|An oil worker is seen at the Khurais oil facility in an area where operations are being expanded, about 60 miles southeast of Riyadh, Saudi Arabia. Khalid al-Falih, the chairman of Saudi Arabia's state oil giant says plans for a possible initial public offering are not being driven by a need for cash amid a global slump in oil prices, but instead signal a desire for greater openness to outside investors. Al-Falih spoke on Monday, Jan. 25, 2016, at an investment conference in Saudi Arabia. (AP Photo/Hasan Jamali, File)|
RIYADH, Saudi Arabia (AP) — The chairman of Saudi Arabia's state oil giant said on Monday that plans for a possible initial public offering are not being driven by a need for cash amid a global slump in oil prices, but instead signal a desire for greater openness to outside investors.
Speaking at an investment conference in the Saudi capital of Riyadh, Khalid al-Falih said the potential listing of the world's largest oil producer "is not for cash" but a "sign of the times" that the kingdom is open for business.
"If we do it, the percentage will not be such that it's going to move the needle significantly in terms of the government proceeds," al-Falih said, a reference to the potential listing.
He said that despite oil prices recently dipping below $30 a barrel, Saudi Aramco's investments in oil and gas have not slowed down.
Earlier, al-Falih told the Saudi-owned Al-Arabiya news channel that any initial public offering of Saudi Aramco would not include the kingdom'soil reserves.
Saudi Arabia has aggressively kept its production levels high in what analysts say is an attempt to keep its market share and stymie the reach of U.S. shale producers in the global market.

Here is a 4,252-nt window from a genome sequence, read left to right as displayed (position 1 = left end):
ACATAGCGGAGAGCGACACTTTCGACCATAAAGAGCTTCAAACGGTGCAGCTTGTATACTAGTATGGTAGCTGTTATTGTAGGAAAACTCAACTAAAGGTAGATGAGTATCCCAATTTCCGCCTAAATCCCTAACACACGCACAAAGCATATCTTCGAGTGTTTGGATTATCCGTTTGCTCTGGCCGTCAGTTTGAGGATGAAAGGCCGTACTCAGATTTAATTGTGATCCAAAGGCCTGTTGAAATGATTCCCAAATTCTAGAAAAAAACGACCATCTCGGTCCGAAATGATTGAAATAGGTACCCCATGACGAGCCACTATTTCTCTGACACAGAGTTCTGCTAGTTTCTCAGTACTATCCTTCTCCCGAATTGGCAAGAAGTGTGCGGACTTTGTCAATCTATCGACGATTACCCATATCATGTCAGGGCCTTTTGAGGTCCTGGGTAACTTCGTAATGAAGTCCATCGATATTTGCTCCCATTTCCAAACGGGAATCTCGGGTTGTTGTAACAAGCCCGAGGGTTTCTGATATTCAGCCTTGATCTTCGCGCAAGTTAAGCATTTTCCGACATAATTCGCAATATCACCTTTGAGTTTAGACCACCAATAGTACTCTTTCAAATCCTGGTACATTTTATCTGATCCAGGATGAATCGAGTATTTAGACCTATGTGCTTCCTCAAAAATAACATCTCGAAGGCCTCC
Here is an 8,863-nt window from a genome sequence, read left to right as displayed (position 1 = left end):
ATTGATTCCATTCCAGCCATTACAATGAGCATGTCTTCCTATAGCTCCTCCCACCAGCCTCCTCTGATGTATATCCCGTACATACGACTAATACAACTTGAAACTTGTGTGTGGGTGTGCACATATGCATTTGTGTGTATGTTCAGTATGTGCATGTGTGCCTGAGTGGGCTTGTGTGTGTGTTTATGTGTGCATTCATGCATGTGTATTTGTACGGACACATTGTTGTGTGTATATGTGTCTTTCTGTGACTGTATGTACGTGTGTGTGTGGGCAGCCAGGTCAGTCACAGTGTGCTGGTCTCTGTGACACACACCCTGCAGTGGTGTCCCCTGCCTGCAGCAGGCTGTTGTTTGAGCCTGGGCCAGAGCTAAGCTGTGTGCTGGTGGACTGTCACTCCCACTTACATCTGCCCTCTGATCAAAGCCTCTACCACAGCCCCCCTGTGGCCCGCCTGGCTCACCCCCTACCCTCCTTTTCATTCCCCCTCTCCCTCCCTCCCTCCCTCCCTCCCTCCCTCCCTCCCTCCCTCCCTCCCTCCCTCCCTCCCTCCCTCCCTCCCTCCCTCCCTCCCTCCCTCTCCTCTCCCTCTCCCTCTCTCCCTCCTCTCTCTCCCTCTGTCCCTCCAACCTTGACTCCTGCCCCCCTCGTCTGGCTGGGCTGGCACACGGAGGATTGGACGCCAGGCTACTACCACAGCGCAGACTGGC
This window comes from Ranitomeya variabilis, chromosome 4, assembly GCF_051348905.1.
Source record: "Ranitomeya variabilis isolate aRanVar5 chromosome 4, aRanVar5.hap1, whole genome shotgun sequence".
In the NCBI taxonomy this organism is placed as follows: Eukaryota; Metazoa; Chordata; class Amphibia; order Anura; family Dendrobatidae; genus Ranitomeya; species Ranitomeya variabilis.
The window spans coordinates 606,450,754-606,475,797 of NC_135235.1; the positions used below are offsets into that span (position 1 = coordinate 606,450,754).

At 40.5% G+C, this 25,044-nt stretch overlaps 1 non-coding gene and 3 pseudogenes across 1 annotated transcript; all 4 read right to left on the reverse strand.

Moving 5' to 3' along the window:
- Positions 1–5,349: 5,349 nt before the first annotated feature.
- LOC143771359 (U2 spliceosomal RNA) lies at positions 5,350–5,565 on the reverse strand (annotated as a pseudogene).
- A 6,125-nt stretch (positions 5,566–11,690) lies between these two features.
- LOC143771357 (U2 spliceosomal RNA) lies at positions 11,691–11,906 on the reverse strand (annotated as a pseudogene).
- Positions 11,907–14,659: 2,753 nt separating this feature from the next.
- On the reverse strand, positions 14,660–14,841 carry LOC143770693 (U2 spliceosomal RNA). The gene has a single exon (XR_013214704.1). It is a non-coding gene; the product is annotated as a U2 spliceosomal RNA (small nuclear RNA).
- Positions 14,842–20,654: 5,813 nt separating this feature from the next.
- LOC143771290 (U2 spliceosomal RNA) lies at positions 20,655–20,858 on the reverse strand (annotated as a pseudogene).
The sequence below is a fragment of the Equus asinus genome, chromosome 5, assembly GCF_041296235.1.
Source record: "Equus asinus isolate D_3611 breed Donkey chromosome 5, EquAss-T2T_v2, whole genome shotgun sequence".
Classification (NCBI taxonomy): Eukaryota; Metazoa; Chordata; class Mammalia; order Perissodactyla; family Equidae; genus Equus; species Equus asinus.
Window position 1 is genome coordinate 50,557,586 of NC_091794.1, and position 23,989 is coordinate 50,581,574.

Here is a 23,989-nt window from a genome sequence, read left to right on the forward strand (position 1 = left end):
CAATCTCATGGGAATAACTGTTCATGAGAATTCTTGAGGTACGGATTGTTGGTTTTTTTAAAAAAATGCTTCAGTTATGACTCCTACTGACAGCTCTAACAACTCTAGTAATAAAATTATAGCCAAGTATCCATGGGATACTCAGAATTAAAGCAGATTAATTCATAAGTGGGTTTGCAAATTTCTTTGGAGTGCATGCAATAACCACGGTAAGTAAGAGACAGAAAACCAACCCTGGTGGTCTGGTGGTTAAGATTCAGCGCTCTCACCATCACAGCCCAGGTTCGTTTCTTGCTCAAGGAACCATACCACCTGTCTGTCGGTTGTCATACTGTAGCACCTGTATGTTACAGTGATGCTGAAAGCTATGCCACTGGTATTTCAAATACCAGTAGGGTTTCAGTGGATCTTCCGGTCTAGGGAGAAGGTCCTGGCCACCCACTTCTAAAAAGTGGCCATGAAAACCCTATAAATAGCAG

Talking to reporters at the conference, al-Falih said excessively high oil prices "precipitated" the current slump since "everybody wanted to contribute to supply more than the demand that was coming in."
He said Saudi Arabia has the scale and capability to sustain the current slump in prices for "a long, long time" but that "obviously, we don't wish for lower prices."
With around 80 percent of Saudi government revenues generated from oil, the kingdom has projected a budget shortfall of $87 billion in 2016. To diversify its economy away from oil, Saudi Arabia is undertaking urgent economic reforms, including a privatization initiative that is partly driving the possible listing of some of Saudi Aramco's services.
"The fact that the crown jewel of the kingdom ... the company that has been generating the predominant income to the treasury of the kingdom of Saudi Arabia is being considered to be taken to the stock market, I think is a sign of the confidence the kingdom has in its enterprises," al-Falih said.